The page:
* 36Yrs.-Coopworth Sheep!                                     20Yrs.-Highland Coos!           

Wool from Our Sheep to Ewe       WALKABOUT



By allowing the farm to 'return to nature'
we embrace being a native habitat
for all plant and animal life...
not just the ones we select to grow and nourish.  
Weeds are not weeds if they are not perceived as such.  Predators are not predators
unless we take from them their native habitat--and 
do not protect our livestock, which they perceive as prey.  There must remain areas that can be allowed
to return to whatever
this new and species-endangered world
 we have created WILL allow!  


This photo, looking north over the Lost River Valley, was taken February 24, 2019 on WALKABOUT overlooking our farm from the top of the hill pasture above our house to the south.  I didn't realize there was a rainbow in the sky until I uploaded the photo to the computer.  You can just barely see Coopworth Sheep (little white dots) grazing above the barn (in the center of the photograph) at the edge of the trees and woods.


Our ~200 acres lie at the base of 'Bald Knob', a truly bald large field, that sits at the top of West Mountain.  This mountain is where the Lost River begins.  It lies on the 'Divide' in the easternmost part of Hardy County, West Virginia 4 miles south of Mathias. We have lived here 38 years. In fact, we have NOW lived here longer than any one family since the 1850's when deeds were recorded and maintained by the county.  The farm elevation is 1800 ft.  West Mountain's elevation is either 2615 or 2715 ft., depending on which map you use as reference.  It snows most years--sometimes less, sometimes more (...this year far less than most years in the past)! Fortunately, summers are relatively mild, with daytime temperatures in the 80's-low 90's; and comfortable nighttime temperatures in the 60's-low 70's.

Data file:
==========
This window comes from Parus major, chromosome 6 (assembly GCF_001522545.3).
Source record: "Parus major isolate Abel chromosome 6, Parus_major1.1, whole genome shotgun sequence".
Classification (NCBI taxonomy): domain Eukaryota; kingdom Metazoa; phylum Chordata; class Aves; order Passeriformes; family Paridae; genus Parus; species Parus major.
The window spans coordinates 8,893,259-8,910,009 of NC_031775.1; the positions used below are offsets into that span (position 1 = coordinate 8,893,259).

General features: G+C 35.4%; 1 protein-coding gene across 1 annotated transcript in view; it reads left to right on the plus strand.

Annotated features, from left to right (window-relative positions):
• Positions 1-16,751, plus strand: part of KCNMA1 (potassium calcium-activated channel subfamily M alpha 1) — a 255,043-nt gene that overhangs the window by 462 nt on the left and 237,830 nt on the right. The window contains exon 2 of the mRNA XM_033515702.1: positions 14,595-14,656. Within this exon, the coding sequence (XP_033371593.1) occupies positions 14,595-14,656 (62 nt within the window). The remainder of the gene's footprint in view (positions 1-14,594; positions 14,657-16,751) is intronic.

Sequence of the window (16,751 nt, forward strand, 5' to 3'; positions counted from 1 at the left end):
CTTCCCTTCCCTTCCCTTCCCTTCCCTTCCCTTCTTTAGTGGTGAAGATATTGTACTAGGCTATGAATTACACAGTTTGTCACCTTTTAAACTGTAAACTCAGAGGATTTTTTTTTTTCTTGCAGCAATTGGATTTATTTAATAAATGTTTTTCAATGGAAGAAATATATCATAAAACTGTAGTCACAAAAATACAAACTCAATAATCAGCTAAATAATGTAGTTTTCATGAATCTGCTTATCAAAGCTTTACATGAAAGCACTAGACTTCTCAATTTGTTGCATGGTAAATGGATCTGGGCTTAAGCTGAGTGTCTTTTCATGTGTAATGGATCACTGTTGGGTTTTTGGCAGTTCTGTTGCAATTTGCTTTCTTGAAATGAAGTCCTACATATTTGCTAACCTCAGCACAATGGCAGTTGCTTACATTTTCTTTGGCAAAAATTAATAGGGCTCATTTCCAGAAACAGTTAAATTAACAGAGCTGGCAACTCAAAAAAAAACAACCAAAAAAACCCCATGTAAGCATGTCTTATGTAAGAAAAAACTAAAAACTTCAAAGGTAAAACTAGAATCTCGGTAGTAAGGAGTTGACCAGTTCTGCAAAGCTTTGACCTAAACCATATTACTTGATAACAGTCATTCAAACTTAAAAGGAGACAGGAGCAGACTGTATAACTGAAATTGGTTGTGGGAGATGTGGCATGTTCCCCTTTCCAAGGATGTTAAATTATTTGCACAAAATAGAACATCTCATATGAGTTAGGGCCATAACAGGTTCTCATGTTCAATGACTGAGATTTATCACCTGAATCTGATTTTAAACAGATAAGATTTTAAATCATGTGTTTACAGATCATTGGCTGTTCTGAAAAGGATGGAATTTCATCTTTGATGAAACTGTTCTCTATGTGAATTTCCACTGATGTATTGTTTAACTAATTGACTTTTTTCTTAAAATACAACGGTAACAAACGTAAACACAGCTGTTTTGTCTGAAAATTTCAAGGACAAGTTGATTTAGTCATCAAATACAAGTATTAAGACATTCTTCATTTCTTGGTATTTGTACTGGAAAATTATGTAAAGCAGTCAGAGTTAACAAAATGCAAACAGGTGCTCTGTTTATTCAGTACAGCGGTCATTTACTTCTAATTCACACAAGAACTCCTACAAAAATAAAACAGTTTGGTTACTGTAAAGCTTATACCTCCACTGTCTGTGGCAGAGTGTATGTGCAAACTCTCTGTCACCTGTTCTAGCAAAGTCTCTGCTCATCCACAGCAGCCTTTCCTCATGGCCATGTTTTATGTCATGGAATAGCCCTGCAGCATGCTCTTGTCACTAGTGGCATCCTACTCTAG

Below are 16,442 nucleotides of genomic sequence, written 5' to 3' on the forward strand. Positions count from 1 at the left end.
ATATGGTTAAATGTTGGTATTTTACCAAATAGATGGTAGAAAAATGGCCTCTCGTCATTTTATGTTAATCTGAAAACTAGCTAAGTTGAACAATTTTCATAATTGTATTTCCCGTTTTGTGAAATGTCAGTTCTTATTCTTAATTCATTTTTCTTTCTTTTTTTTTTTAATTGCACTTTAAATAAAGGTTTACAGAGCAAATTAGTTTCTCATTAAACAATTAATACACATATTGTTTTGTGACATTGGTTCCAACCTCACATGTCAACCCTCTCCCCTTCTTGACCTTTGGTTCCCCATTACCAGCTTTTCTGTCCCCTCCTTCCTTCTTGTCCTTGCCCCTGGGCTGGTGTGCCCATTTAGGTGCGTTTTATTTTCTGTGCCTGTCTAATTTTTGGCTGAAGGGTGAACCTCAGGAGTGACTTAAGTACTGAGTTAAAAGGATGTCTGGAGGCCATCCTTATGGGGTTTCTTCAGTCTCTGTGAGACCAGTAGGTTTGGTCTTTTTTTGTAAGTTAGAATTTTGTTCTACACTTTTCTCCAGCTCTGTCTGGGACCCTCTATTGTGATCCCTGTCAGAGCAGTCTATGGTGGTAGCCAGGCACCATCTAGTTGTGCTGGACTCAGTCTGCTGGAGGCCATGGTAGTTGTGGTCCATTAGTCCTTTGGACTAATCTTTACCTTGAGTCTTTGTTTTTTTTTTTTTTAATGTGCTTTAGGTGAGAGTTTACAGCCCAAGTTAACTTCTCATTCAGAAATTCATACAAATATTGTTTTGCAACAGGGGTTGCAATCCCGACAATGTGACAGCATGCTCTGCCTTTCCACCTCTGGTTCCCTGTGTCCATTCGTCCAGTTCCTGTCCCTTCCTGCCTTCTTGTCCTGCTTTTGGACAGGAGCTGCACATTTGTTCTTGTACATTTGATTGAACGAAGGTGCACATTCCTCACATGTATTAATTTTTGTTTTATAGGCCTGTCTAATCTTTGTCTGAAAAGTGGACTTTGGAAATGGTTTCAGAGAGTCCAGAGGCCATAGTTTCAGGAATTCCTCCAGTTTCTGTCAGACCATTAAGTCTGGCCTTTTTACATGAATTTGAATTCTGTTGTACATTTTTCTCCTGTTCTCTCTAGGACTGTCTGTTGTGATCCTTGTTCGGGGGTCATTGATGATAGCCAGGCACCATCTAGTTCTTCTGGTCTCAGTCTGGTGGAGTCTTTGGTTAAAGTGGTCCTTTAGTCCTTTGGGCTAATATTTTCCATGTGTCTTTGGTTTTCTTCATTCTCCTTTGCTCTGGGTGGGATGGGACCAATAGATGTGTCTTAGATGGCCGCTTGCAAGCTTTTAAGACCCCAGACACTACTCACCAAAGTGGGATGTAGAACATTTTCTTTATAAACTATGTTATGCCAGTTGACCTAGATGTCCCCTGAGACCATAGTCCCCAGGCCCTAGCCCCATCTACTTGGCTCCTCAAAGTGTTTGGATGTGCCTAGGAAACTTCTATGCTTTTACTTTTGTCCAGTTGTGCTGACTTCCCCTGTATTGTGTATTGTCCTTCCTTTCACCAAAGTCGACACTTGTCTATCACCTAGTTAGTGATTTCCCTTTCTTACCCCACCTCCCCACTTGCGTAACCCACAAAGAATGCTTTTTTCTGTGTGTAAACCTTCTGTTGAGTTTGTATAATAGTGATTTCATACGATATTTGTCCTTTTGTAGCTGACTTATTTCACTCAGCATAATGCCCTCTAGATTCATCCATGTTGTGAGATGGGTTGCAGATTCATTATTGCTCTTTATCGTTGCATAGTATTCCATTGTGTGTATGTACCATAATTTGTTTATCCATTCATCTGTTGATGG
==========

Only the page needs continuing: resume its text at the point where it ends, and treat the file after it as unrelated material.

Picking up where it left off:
Our FARM ANIMALS graze 40+ acres only.  The remaining open and woodland acreage is managed as wildlife habit; we gather just enough firewood from the 'dead and down' trees for our own use. Deer, squirrel, red fox and various song and predator birds thrive here. Coyotes do, as well, but are held at bay (not overtly permitted access to our livestock) by the 'Don't Even Think About It' attitude of our ANATOLIAN Sheep Dogs, "Sissy", "Annie", and little "Mikey"!   Our Farm Shepherd, "Woodrow", retired to the porch this summer and wood stove hearth once the temperatures dropped into the 30's. 


We have not made hay here for many years.  Our shale ground is simply too poor to provide good quality hay for winter feeding.  And there is no crop land.  We purchase large round bales of orchard grass hay for our few remaining 'Highland coos', the one horse, and her companion donkey.  We buy alfalfa hay from the same farmer in nearby Broadway, Virginia, to feed our Coopworth sheep during gestation and lambing.  (The horse and donkey are thrilled to get the stems and leftovers!  


Click on any given photo to enlarge and view it properly....Enjoy!